Animal expressions: Franz Marc’s search for a universal art Franz Marc (1880–1916) became known principally for his images of animals: blue horses, yellow tigers, red fawns. What was it that led him to concentrate on painting animals? Marc himself explained his choice of subject matter in these words: “From an early date I felt humankind to be ‘ugly’; animals seemed to me possessed of a greater beauty and purity...” Seeing Marc merely as a painter of animals proves, however, premature. Marc, cofounder of the Blauer Reiter group of Expressionist artists, was deeply dissatisfied with the impurity of the world, and was on a quest for a universal art which would resolve the contrarieties of life in the harmony of creation. Using pure colors highly charged with symbolic values, adopting crystalline shapes, and absorbing the influence of Cubism, he moved steadily towards an abstract order of image, coming closer to his own understanding of a better world. At the age of 36, Franz Marc’s life was cut short when he died in the Battle of Verdun. About the Series:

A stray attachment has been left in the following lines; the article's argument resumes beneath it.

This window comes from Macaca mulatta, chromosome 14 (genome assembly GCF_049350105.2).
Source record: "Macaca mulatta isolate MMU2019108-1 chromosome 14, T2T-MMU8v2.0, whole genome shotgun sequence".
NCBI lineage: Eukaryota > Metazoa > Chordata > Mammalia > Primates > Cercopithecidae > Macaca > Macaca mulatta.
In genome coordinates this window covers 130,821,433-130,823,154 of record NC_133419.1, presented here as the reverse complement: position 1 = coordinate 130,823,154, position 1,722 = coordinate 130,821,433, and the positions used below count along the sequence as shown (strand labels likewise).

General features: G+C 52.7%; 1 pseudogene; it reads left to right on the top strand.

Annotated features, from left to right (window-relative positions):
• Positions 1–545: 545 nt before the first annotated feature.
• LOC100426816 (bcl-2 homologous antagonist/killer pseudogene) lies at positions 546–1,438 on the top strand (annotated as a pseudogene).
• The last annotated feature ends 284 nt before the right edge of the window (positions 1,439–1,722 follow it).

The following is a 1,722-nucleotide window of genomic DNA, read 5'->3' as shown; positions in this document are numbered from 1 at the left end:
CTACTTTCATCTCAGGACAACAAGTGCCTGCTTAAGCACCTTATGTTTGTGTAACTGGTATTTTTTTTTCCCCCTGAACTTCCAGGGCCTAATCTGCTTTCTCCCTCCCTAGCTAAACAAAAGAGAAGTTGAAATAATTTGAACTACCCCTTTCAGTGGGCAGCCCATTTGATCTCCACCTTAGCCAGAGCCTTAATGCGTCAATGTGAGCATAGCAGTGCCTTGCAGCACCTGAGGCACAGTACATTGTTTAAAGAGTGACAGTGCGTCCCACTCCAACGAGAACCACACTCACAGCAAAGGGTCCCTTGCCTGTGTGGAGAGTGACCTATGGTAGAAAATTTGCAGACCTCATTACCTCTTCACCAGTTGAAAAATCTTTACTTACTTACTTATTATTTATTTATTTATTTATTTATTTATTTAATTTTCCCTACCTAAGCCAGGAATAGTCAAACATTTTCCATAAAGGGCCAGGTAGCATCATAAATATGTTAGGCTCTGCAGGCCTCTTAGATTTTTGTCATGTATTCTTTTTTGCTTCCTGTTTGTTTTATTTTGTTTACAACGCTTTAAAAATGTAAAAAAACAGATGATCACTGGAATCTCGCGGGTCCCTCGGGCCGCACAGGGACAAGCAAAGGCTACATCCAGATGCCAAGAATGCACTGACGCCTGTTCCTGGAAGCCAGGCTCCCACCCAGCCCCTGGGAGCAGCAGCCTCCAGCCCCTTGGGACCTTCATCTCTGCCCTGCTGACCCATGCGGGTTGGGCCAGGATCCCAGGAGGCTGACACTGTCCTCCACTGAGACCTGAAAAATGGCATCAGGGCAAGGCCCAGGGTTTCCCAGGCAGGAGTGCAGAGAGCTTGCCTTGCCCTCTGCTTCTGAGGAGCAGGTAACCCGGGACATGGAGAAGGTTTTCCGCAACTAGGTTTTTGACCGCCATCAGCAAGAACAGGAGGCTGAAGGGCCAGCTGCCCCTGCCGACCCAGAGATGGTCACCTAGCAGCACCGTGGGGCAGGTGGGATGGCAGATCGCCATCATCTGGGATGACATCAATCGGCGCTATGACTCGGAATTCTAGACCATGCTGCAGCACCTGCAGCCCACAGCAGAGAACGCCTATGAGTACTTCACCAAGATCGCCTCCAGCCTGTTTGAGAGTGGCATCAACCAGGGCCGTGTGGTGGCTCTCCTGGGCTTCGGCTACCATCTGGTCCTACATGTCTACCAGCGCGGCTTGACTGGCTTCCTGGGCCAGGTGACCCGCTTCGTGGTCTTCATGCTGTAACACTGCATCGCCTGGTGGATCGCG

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Susanna Partsch (born in 1952) studied art history first in Heidelberg and, between 1980 and 1985, at the Wilhelm Hack Museum in Ludwigshafen, Germany. Presently a freelance writer in Munich, she has written books on Rembrandt, Gustav Klimt, Franz Marc and Paul Klee.
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